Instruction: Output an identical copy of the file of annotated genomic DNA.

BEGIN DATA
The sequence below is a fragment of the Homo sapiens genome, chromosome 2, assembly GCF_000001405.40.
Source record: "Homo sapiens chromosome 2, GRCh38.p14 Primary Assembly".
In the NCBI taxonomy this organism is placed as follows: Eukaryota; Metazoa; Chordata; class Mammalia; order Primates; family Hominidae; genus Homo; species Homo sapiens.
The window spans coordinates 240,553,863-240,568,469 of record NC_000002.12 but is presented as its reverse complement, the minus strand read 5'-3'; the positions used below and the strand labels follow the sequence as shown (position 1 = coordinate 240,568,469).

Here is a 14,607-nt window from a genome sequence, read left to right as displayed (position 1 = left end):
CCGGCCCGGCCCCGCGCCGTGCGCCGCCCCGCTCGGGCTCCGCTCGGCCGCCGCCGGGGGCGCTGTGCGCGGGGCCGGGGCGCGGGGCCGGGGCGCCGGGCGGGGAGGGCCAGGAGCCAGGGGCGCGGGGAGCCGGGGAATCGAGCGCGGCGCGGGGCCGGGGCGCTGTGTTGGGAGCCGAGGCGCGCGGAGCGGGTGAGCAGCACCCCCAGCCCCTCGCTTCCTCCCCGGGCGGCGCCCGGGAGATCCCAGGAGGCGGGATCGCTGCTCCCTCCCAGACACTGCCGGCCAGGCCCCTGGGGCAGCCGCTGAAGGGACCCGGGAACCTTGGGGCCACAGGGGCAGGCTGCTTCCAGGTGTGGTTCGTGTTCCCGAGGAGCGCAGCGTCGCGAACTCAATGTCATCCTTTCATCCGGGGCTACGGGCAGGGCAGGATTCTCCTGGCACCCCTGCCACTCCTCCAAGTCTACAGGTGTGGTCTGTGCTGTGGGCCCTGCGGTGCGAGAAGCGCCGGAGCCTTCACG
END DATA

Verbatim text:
The sequence below is a fragment of the Homo sapiens genome, chromosome 2, assembly GCF_000001405.40.
Source record: "Homo sapiens chromosome 2, GRCh38.p14 Primary Assembly".
In the NCBI taxonomy this organism is placed as follows: Eukaryota; Metazoa; Chordata; class Mammalia; order Primates; family Hominidae; genus Homo; species Homo sapiens.
The window spans coordinates 240,553,863-240,568,469 of record NC_000002.12 but is presented as its reverse complement, the minus strand read 5'-3'; the positions used below and the strand labels follow the sequence as shown (position 1 = coordinate 240,568,469).

Here is a 14,607-nt window from a genome sequence, read left to right as displayed (position 1 = left end):
CCGGCCCGGCCCCGCGCCGTGCGCCGCCCCGCTCGGGCTCCGCTCGGCCGCCGCCGGGGGCGCTGTGCGCGGGGCCGGGGCGCGGGGCCGGGGCGCCGGGCGGGGAGGGCCAGGAGCCAGGGGCGCGGGGAGCCGGGGAATCGAGCGCGGCGCGGGGCCGGGGCGCTGTGTTGGGAGCCGAGGCGCGCGGAGCGGGTGAGCAGCACCCCCAGCCCCTCGCTTCCTCCCCGGGCGGCGCCCGGGAGATCCCAGGAGGCGGGATCGCTGCTCCCTCCCAGACACTGCCGGCCAGGCCCCTGGGGCAGCCGCTGAAGGGACCCGGGAACCTTGGGGCCACAGGGGCAGGCTGCTTCCAGGTGTGGTTCGTGTTCCCGAGGAGCGCAGCGTCGCGAACTCAATGTCATCCTTTCATCCGGGGCTACGGGCAGGGCAGGATTCTCCTGGCACCCCTGCCACTCCTCCAAGTCTACAGGTGTGGTCTGTGCTGTGGGCCCTGCGGTGCGAGAAGCGCCGGAGCCTTCACG